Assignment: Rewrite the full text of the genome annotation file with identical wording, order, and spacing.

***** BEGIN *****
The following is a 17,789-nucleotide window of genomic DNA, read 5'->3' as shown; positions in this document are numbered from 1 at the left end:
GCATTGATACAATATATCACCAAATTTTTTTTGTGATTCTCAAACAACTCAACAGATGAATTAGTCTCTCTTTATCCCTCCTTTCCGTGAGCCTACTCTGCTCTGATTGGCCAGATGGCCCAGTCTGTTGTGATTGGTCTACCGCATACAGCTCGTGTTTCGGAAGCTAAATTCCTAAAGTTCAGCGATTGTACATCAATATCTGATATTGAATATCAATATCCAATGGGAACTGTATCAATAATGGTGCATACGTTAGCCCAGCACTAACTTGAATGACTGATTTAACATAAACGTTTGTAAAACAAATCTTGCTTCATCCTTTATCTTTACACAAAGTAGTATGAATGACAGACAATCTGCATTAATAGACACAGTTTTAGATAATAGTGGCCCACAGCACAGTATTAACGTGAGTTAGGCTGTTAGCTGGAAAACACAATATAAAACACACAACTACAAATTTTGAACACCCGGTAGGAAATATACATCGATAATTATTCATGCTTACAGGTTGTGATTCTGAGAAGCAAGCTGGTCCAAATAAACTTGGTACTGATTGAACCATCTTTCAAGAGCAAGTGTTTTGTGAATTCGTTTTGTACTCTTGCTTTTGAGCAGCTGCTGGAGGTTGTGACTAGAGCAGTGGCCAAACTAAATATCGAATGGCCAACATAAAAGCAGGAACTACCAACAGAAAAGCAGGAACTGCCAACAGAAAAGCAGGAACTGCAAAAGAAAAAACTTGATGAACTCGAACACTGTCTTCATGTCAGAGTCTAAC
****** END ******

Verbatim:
The following is a 17,789-nucleotide window of genomic DNA, read 5'->3' as shown; positions in this document are numbered from 1 at the left end:
GCATTGATACAATATATCACCAAATTTTTTTTGTGATTCTCAAACAACTCAACAGATGAATTAGTCTCTCTTTATCCCTCCTTTCCGTGAGCCTACTCTGCTCTGATTGGCCAGATGGCCCAGTCTGTTGTGATTGGTCTACCGCATACAGCTCGTGTTTCGGAAGCTAAATTCCTAAAGTTCAGCGATTGTACATCAATATCTGATATTGAATATCAATATCCAATGGGAACTGTATCAATAATGGTGCATACGTTAGCCCAGCACTAACTTGAATGACTGATTTAACATAAACGTTTGTAAAACAAATCTTGCTTCATCCTTTATCTTTACACAAAGTAGTATGAATGACAGACAATCTGCATTAATAGACACAGTTTTAGATAATAGTGGCCCACAGCACAGTATTAACGTGAGTTAGGCTGTTAGCTGGAAAACACAATATAAAACACACAACTACAAATTTTGAACACCCGGTAGGAAATATACATCGATAATTATTCATGCTTACAGGTTGTGATTCTGAGAAGCAAGCTGGTCCAAATAAACTTGGTACTGATTGAACCATCTTTCAAGAGCAAGTGTTTTGTGAATTCGTTTTGTACTCTTGCTTTTGAGCAGCTGCTGGAGGTTGTGACTAGAGCAGTGGCCAAACTAAATATCGAATGGCCAACATAAAAGCAGGAACTACCAACAGAAAAGCAGGAACTGCCAACAGAAAAGCAGGAACTGCAAAAGAAAAAACTTGATGAACTCGAACACTGTCTTCATGTCAGAGTCTAAC